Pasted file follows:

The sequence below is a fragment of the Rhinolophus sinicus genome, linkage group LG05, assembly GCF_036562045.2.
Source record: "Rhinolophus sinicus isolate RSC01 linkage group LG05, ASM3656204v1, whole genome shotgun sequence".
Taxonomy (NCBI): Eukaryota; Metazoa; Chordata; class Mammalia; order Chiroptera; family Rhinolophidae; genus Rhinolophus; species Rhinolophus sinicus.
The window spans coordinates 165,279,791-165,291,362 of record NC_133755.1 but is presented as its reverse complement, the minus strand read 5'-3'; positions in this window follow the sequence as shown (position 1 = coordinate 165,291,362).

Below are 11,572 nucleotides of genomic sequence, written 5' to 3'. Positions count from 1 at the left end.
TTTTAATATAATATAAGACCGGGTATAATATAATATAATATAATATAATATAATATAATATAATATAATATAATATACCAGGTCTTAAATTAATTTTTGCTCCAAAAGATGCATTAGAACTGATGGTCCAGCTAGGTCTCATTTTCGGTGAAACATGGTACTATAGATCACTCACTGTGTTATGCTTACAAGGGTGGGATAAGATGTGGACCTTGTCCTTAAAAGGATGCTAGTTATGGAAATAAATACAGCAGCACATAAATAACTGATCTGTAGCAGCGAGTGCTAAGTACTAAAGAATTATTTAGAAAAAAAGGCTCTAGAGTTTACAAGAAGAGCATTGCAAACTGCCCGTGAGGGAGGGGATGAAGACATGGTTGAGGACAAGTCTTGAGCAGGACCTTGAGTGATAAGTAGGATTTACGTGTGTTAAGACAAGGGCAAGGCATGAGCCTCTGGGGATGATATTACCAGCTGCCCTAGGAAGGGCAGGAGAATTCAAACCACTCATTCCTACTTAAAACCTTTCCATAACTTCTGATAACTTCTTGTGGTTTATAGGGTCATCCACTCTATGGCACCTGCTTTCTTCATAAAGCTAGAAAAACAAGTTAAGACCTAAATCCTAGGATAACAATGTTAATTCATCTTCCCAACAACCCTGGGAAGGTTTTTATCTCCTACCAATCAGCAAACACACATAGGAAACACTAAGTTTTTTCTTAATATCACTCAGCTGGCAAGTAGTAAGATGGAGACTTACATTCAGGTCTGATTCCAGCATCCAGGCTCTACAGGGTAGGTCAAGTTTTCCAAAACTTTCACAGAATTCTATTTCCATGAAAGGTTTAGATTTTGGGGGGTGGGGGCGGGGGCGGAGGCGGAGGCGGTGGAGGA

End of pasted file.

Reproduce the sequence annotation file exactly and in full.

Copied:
The sequence below is a fragment of the Rhinolophus sinicus genome, linkage group LG05, assembly GCF_036562045.2.
Source record: "Rhinolophus sinicus isolate RSC01 linkage group LG05, ASM3656204v1, whole genome shotgun sequence".
Taxonomy (NCBI): Eukaryota; Metazoa; Chordata; class Mammalia; order Chiroptera; family Rhinolophidae; genus Rhinolophus; species Rhinolophus sinicus.
The window spans coordinates 165,279,791-165,291,362 of record NC_133755.1 but is presented as its reverse complement, the minus strand read 5'-3'; positions in this window follow the sequence as shown (position 1 = coordinate 165,291,362).

Below are 11,572 nucleotides of genomic sequence, written 5' to 3'. Positions count from 1 at the left end.
TTTTAATATAATATAAGACCGGGTATAATATAATATAATATAATATAATATAATATAATATAATATAATATAATATACCAGGTCTTAAATTAATTTTTGCTCCAAAAGATGCATTAGAACTGATGGTCCAGCTAGGTCTCATTTTCGGTGAAACATGGTACTATAGATCACTCACTGTGTTATGCTTACAAGGGTGGGATAAGATGTGGACCTTGTCCTTAAAAGGATGCTAGTTATGGAAATAAATACAGCAGCACATAAATAACTGATCTGTAGCAGCGAGTGCTAAGTACTAAAGAATTATTTAGAAAAAAAGGCTCTAGAGTTTACAAGAAGAGCATTGCAAACTGCCCGTGAGGGAGGGGATGAAGACATGGTTGAGGACAAGTCTTGAGCAGGACCTTGAGTGATAAGTAGGATTTACGTGTGTTAAGACAAGGGCAAGGCATGAGCCTCTGGGGATGATATTACCAGCTGCCCTAGGAAGGGCAGGAGAATTCAAACCACTCATTCCTACTTAAAACCTTTCCATAACTTCTGATAACTTCTTGTGGTTTATAGGGTCATCCACTCTATGGCACCTGCTTTCTTCATAAAGCTAGAAAAACAAGTTAAGACCTAAATCCTAGGATAACAATGTTAATTCATCTTCCCAACAACCCTGGGAAGGTTTTTATCTCCTACCAATCAGCAAACACACATAGGAAACACTAAGTTTTTTCTTAATATCACTCAGCTGGCAAGTAGTAAGATGGAGACTTACATTCAGGTCTGATTCCAGCATCCAGGCTCTACAGGGTAGGTCAAGTTTTCCAAAACTTTCACAGAATTCTATTTCCATGAAAGGTTTAGATTTTGGGGGGTGGGGGCGGGGGCGGAGGCGGAGGCGGTGGAGGA